SAVANNAH, GA (WTOC) - A recent study suggesting the Savannah Historic Landmark District should be rated a threatened historic site is now part of a new review of the city by the National Park Service.
The Historic District was rated "Unsatisfactory" in 2002. The last evaluation of the Historic District was completed in 2006 with a "Satisfactory" rating. Despite all the changes that have happened in Savannah, another full report has not been done since.
Members of the Downtown Neighborhood Association met on Tuesday to hear more about the status of Savannah's National Historic Landmark District to discuss the current status of the Historic District.
CEO of the Historic Savannah Foundation, Daniel Carey, said, "Yes. It had been a long time. We are due, if not overdue, to reassess the Landmark District."
Ellen Harris, the Director of Urban Planning and Historic Preservation for the Savannah Metropolitan Planning Commission, agreed and said, "The Historic District ordinance was adopted by City Council in 1973. At that time, I think no one foresaw the challenges we would be facing in 2018."
In 2015, the NPS commissioned New South Associates, Inc. to conduct an Integrity and Condition Assessment. These were their findings:
The majority of Savannah’s squares retain a high level of integrity in relation to their retention of the Savannah Town Plan, architectural integrity and landscape integrity.
Planning policies adopted by the City of Savannah to restore the Savannah Town Plan to its original design provide the opportunity to reestablish “lost wards” into the larger mosaic of the district, as with the restorations of Franklin and Ellis Squares.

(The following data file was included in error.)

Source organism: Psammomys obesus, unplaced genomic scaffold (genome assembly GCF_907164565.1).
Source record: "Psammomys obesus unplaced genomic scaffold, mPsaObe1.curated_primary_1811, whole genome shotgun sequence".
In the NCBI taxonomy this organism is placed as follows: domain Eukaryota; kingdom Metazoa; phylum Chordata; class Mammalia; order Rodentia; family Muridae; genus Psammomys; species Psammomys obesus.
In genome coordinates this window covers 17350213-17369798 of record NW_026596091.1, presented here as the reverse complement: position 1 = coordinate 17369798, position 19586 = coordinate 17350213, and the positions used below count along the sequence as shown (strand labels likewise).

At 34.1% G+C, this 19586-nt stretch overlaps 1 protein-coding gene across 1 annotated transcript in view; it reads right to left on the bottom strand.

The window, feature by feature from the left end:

The district’s greatest challenges are related to the loss of the Savannah Town Plan and large-scale development, particularly in relation to height and mass.
The squares that have seen the most change related to degradation of the Savannah Town Plan and a high amount of incompatible infill development are those located in the highly commercial areas of the district where the squares have been completely or partially lost.
The district’s boundaries have diminished integrity, especially the western boundary.
Earlier this month, the National Park Service clarified that Savannah's National Historic Landmark District was not in danger of losing its status. Despite the outdated rating, the NPS says currently, the district has a satisfactory rating.
In tonight's meeting, Carey said the contradictory findings should not be the focus. He said, "We can get defensive about them or we can all jump in there and roll up our sleeves and figure out how to get off whatever status we're on, with the exception of satisfactory of course."
Another resident contested, "I think it's time for the city council and the NPC to protect our heritage because they're gonna kill the goose that laid the golden egg, and sometimes I wonder, is it just all about money?"
The public can learn more about the current review of the Savannah National Historic Landmark district by visiting https://go.nps.gov/savannah
Additionally, the NPS will hold public forums to present their findings and accept feedback. The NPS will also be taking the private study conducted in March into account. The public forums will be held on May 10 from 1 to 3 p.m. and May 11 from 5 to 7 p.m. at the Metropolitan Planning Commission, Mendosa Hearing Room, located at 112 E State St, Savannah, GA 31401.